Downloads preparations for two talks on PDF | By artist Annie, Abraham’s | The first #PEAE (Participatif Ethology in Artificial Environments) is about her relation to electronic literature and struggles defining artworks. In the second Diffractive Reading in the Reading Club, Abraham’s describes how she became to consider the Reading Club as an example of a diffractive reading practice –

“Inter Alia: Aliens and AI” 2019 | By Rita Raley and Russell Samolsky. The premise of this paper is that the disquieting sense that AI possesses, or is possessed of, an external intelligence, one that operates autonomously, unpredictably, and, in our deepest fears, mutinously, is projectively displaced onto extra-planetary aliens. Our paper offers an analysis of Trevor Paglen’s satellite work, The Last Pictures, as well as Eduardo Kac’s Inner Telescope and Lagoogleglyph series. We conclude with a speculative imagining of an AI-archaeologist encountering in the distant future the orbital ring of dead satellites, one of which contains Paglen’s curated image archive. Free PDF Download here –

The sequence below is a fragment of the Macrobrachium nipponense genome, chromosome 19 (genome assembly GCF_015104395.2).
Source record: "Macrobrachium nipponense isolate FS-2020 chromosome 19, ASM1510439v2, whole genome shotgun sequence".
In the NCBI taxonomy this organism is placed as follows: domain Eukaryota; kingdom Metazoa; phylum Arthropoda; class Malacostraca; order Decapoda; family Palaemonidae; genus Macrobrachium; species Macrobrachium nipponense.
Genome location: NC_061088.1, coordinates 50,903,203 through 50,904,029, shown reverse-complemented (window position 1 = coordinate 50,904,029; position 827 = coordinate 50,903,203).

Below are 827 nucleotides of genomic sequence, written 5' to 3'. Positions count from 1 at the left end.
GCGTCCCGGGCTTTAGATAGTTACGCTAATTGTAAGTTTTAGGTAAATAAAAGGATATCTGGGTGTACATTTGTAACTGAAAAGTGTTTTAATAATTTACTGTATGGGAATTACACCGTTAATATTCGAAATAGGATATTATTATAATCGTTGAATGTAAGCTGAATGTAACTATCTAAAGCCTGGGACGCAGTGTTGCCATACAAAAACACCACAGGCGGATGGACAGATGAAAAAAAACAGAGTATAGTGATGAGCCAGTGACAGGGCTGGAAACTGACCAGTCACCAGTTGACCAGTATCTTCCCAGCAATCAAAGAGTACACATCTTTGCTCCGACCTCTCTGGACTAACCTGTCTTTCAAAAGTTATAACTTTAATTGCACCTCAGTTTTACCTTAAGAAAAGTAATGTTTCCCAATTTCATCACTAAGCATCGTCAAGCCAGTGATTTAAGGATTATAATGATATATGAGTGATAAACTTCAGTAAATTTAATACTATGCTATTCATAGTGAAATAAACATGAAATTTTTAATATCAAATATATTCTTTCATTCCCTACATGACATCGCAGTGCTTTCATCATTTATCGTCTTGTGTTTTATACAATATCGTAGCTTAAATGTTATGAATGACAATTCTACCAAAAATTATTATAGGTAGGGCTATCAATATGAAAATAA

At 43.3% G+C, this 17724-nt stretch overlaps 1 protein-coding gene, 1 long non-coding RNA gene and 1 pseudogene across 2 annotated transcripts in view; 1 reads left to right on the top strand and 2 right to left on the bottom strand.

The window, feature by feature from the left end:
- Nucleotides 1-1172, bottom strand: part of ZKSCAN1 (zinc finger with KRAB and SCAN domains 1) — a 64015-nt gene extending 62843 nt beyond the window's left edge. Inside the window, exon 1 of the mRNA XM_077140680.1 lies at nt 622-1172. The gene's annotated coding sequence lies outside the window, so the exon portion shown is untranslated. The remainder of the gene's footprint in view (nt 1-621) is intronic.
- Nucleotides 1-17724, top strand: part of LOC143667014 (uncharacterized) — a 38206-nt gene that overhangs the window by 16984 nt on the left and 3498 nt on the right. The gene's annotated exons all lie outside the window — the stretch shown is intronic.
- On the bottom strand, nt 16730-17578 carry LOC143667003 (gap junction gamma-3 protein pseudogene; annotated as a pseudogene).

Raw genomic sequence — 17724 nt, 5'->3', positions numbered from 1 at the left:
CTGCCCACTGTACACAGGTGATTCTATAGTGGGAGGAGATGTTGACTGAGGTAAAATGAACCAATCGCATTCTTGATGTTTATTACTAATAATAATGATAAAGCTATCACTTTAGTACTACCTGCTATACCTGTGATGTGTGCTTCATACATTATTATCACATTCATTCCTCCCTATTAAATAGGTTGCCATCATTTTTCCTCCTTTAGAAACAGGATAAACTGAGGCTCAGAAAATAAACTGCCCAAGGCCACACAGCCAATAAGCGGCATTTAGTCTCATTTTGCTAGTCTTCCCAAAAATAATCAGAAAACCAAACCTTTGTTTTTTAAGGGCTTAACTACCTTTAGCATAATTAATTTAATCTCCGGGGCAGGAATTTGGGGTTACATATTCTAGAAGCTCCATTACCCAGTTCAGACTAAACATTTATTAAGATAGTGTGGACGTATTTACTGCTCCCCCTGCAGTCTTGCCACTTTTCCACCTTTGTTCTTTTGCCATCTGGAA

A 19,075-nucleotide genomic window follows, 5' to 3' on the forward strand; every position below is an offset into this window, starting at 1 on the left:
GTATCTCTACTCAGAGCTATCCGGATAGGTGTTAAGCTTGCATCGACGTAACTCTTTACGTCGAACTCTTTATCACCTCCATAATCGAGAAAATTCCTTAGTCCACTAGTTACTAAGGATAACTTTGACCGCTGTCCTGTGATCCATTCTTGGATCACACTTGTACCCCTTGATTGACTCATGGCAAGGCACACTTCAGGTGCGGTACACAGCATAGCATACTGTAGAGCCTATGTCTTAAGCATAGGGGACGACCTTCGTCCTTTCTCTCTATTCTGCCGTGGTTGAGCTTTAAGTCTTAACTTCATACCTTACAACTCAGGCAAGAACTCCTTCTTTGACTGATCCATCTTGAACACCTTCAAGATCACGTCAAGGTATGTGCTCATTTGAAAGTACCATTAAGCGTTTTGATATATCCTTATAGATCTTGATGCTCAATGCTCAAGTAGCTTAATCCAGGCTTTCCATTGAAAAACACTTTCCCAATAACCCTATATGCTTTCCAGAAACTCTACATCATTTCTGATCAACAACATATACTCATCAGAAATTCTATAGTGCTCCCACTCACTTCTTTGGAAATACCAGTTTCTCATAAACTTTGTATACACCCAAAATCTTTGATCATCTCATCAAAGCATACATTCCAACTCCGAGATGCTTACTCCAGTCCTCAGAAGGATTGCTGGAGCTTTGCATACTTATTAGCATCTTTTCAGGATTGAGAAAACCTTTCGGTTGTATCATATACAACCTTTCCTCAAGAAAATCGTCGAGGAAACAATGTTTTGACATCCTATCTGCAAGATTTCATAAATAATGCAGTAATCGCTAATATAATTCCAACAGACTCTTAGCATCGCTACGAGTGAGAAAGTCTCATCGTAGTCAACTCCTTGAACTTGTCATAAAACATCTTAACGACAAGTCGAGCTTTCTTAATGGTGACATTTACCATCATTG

Daniel Rourke via Twitter, offers three decolonising reading lists, made by others, he has saved over the years (big thanks to Daniel):

Human, Social, and Political Sciences Tripos (2018-2019) at Cambridge | What follows is a general list of important decolonial texts, a brief history of decolonization of HSPS at Cambridge, some advice on how to tackle the course, and most importantly, a set of decolonial reading lists for POL1, POL2, SOC1, and SAN1 based on the 2018-2019 reading lists. Compiled by recent graduates and current students, the lists aim to provide a set of critical perspectives with which incoming first year students can re-situate the canonical (“set”) –

Decolonizing technology: A reading list | By Beatrice Martini | Western culture has long been defining how the world came to existence, its history, and how it works from a perspective which is centred on a Western and white point of view. While this specific paradigm has been the dominant position of power, others have been hegemonized by it, their cultures and experiences dismissed and excluded –